# Learn Functional Programming by Building a Spreadsheet - Step 74

Well, I’m stuck here and I don’t understand what the problem could be.

Problem:

``````In your highPrecedence function, declare a regex variable.
Assign it a regular expression that matches a number
(including decimal numbers) followed by a * or / operator
followed by another number.

Each number, and the operator, should be in
separate capture groups.
``````

Solution:

``````const highPrecedence = str => {
const regex = /(\d*\.?\d+)\s*([\*\/])\s*(\d*\.?\d+)/;
}
``````

Response:

``````Your first capture group should use a character class.
``````

But in my solution there are A LOT of character class! Maybe the problem is the optional spaces…

``````const highPrecedence = str => {
const regex = /(\d*\.?\d+)([\*\/])(\d*\.?\d+)/;
}
``````

Response:

``````Your first capture group should use a character class.
``````

Ok, maybe the problem is the “type” of character class:

``````const highPrecedence = str => {
const regex = /([0-9]*\.?[0-9]+)([\*\/])([0-9]*\.?[0-9]+)/;
}
``````

No. The response is:

``````Your first capture group should match any digit or a period.
Use the special \d character class.
``````

Ok. I would just know what exactly the problem is asking to me.

I have prepared some tests to demonstrate that my solution works as expected, but it is not accepted by the system.

``````const highPrecedence = str => {
const regex = /^(\d*\.?\d+)\s*([\*\/])\s*(\d*\.?\d+)\$/;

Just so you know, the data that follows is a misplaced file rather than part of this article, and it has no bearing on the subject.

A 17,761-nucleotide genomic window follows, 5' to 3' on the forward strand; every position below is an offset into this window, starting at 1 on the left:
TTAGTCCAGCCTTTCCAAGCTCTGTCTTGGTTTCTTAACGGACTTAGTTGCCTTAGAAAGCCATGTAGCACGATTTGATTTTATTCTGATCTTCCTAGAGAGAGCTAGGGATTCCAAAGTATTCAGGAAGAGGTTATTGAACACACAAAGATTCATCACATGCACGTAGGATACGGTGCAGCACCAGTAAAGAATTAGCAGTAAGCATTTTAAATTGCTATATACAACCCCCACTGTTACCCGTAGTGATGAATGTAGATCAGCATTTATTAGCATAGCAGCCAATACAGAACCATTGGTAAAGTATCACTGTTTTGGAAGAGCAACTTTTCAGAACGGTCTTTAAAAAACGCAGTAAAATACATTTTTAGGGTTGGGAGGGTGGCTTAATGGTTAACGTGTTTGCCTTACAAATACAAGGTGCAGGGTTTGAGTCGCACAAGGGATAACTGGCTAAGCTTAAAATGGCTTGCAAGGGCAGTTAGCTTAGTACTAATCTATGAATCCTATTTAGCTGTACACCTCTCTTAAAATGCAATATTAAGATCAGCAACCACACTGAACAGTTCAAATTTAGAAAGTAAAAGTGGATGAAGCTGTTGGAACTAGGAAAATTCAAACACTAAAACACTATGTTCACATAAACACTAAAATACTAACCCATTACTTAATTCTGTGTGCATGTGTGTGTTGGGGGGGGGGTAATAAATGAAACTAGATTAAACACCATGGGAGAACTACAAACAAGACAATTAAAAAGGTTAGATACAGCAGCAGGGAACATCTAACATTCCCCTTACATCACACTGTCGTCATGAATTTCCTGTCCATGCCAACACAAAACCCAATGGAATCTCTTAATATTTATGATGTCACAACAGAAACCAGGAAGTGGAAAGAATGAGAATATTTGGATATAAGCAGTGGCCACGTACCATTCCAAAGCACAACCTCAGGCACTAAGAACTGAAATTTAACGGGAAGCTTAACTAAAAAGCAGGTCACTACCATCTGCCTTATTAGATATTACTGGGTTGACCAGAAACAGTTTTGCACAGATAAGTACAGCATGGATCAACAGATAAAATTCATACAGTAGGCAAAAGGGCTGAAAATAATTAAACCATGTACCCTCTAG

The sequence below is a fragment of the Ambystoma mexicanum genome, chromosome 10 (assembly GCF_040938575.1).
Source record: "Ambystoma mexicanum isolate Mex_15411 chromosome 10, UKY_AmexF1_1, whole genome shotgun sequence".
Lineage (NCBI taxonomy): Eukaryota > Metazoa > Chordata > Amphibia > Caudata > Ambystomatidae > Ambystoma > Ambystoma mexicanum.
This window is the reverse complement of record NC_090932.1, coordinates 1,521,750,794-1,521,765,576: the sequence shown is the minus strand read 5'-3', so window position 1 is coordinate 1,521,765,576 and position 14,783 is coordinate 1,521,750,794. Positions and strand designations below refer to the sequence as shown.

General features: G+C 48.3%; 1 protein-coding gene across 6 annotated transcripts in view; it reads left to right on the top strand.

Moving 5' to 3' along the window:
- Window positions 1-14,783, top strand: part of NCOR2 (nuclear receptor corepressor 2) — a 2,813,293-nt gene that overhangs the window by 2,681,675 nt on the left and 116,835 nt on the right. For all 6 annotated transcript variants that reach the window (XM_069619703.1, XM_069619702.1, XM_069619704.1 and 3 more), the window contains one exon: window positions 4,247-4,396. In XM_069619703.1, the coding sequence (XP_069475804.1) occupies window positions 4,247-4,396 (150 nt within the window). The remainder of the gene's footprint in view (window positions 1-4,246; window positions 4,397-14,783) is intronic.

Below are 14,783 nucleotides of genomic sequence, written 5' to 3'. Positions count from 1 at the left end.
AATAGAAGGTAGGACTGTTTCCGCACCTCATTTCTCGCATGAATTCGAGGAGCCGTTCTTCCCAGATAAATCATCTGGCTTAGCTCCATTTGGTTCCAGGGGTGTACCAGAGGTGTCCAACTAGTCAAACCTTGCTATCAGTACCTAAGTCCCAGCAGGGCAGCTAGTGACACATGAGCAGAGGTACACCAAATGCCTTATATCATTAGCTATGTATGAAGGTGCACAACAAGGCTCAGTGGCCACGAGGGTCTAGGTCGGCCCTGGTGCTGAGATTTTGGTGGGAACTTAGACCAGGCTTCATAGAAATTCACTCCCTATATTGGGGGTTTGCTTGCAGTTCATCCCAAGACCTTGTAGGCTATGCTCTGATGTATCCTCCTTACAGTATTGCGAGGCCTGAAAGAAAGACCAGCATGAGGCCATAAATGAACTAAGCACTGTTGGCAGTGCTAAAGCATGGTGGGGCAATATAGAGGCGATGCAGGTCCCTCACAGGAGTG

return regex.test(str);
}
console.log(highPrecedence(12*34)) // false
console.log(highPrecedence('12*34')) // true
console.log(highPrecedence('12*3.4')) // true
console.log(highPrecedence('.2*3.4')) // true
console.log(highPrecedence('0.2 / .4')) // true
console.log(highPrecedence('0.2 / 23,5')) // false
``````

But the response from the system is always: `Your regex should use a capture group.`

Why this happens?

1 Like

I’m not very familiar with this course, so what I’m about to write may be wrong, but to me, your answer looks pretty dang good and seems to satisfy the requirements of the instructions. So I cheated and looked at step 75 to see what the tests are expecting, and I was surprised by the answer. The official answer allows for multiple decimal points in a number. It even allows for only a decimal point and no number at all. And, it doesn’t allow for spaces between the numbers and the operator.

Like I said, I’m not very familiar with this course, so maybe there is a reason the official answer is written the way it is? Hopefully what I wrote above is enough to help you figure out what the tests are expecting, but if not, the other hint I will give you is that your final answer should have exactly three sets of parentheses, with exactly one set of square brackets inside each set of parentheses.

``````const highPrecedence = str => {
const regex = /^(\d*[.]*\d*)([\*\/])(\d*[.]*\d*)\$/;
return regex.test(str);
}
// ... allows for multiple decimal points in a number
console.log(highPrecedence('23..4*6..7')) // true
// ... allows for only a decimal point and no number at all
console.log(highPrecedence('.*6..7')) // true
// ... it doesn’t allow for spaces between the numbers and the operator
console.log(highPrecedence('33 /67')) // false
``````

The fourth requirement (“your final answer should have exactly three sets of parentheses, with exactly one set of square brackets inside each set of parentheses”) is also respected, even if the resulting regex is somewhat bizarre.